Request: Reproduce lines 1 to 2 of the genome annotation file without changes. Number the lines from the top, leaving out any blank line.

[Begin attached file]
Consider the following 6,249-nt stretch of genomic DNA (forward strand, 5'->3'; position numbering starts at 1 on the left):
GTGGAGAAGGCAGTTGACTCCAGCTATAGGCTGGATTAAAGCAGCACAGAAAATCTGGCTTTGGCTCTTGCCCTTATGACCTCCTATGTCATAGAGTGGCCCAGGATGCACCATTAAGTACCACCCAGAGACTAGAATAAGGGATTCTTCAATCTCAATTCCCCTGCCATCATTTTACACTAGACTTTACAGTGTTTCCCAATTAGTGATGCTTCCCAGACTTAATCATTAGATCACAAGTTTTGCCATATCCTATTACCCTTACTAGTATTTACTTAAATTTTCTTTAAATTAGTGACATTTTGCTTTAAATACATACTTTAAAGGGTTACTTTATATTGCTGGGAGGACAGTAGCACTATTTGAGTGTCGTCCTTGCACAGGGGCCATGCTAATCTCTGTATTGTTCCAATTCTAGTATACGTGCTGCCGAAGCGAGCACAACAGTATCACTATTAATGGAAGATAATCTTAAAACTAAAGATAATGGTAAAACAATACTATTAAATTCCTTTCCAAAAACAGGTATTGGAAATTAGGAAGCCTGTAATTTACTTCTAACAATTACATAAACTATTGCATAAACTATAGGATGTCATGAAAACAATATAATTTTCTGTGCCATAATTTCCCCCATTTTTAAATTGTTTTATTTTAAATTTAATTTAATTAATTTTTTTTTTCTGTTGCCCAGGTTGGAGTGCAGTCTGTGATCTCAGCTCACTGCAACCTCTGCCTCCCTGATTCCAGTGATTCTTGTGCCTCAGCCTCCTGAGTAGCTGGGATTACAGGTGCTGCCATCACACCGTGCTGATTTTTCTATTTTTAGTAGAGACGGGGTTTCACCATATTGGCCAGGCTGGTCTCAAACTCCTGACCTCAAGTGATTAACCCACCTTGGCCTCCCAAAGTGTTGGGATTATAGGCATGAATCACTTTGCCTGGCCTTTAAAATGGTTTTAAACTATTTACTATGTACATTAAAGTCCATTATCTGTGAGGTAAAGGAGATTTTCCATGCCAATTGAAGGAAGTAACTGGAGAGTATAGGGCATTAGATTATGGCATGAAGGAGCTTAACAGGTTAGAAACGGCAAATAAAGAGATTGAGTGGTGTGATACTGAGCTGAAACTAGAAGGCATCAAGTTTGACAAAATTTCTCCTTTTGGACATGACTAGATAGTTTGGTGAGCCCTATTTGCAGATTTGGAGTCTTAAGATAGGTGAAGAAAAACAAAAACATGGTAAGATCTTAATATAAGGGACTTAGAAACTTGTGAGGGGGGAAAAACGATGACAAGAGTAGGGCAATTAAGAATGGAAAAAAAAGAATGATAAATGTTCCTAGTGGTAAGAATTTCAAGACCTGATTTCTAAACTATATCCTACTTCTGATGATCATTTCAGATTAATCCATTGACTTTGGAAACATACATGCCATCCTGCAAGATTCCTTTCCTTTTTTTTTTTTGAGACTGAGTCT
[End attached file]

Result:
Consider the following 6,249-nt stretch of genomic DNA (forward strand, 5'->3'; position numbering starts at 1 on the left):
GTGGAGAAGGCAGTTGACTCCAGCTATAGGCTGGATTAAAGCAGCACAGAAAATCTGGCTTTGGCTCTTGCCCTTATGACCTCCTATGTCATAGAGTGGCCCAGGATGCACCATTAAGTACCACCCAGAGACTAGAATAAGGGATTCTTCAATCTCAATTCCCCTGCCATCATTTTACACTAGACTTTACAGTGTTTCCCAATTAGTGATGCTTCCCAGACTTAATCATTAGATCACAAGTTTTGCCATATCCTATTACCCTTACTAGTATTTACTTAAATTTTCTTTAAATTAGTGACATTTTGCTTTAAATACATACTTTAAAGGGTTACTTTATATTGCTGGGAGGACAGTAGCACTATTTGAGTGTCGTCCTTGCACAGGGGCCATGCTAATCTCTGTATTGTTCCAATTCTAGTATACGTGCTGCCGAAGCGAGCACAACAGTATCACTATTAATGGAAGATAATCTTAAAACTAAAGATAATGGTAAAACAATACTATTAAATTCCTTTCCAAAAACAGGTATTGGAAATTAGGAAGCCTGTAATTTACTTCTAACAATTACATAAACTATTGCATAAACTATAGGATGTCATGAAAACAATATAATTTTCTGTGCCATAATTTCCCCCATTTTTAAATTGTTTTATTTTAAATTTAATTTAATTAATTTTTTTTTTCTGTTGCCCAGGTTGGAGTGCAGTCTGTGATCTCAGCTCACTGCAACCTCTGCCTCCCTGATTCCAGTGATTCTTGTGCCTCAGCCTCCTGAGTAGCTGGGATTACAGGTGCTGCCATCACACCGTGCTGATTTTTCTATTTTTAGTAGAGACGGGGTTTCACCATATTGGCCAGGCTGGTCTCAAACTCCTGACCTCAAGTGATTAACCCACCTTGGCCTCCCAAAGTGTTGGGATTATAGGCATGAATCACTTTGCCTGGCCTTTAAAATGGTTTTAAACTATTTACTATGTACATTAAAGTCCATTATCTGTGAGGTAAAGGAGATTTTCCATGCCAATTGAAGGAAGTAACTGGAGAGTATAGGGCATTAGATTATGGCATGAAGGAGCTTAACAGGTTAGAAACGGCAAATAAAGAGATTGAGTGGTGTGATACTGAGCTGAAACTAGAAGGCATCAAGTTTGACAAAATTTCTCCTTTTGGACATGACTAGATAGTTTGGTGAGCCCTATTTGCAGATTTGGAGTCTTAAGATAGGTGAAGAAAAACAAAAACATGGTAAGATCTTAATATAAGGGACTTAGAAACTTGTGAGGGGGGAAAAACGATGACAAGAGTAGGGCAATTAAGAATGGAAAAAAAAGAATGATAAATGTTCCTAGTGGTAAGAATTTCAAGACCTGATTTCTAAACTATATCCTACTTCTGATGATCATTTCAGATTAATCCATTGACTTTGGAAACATACATGCCATCCTGCAAGATTCCTTTCCTTTTTTTTTTTTGAGACTGAGTCT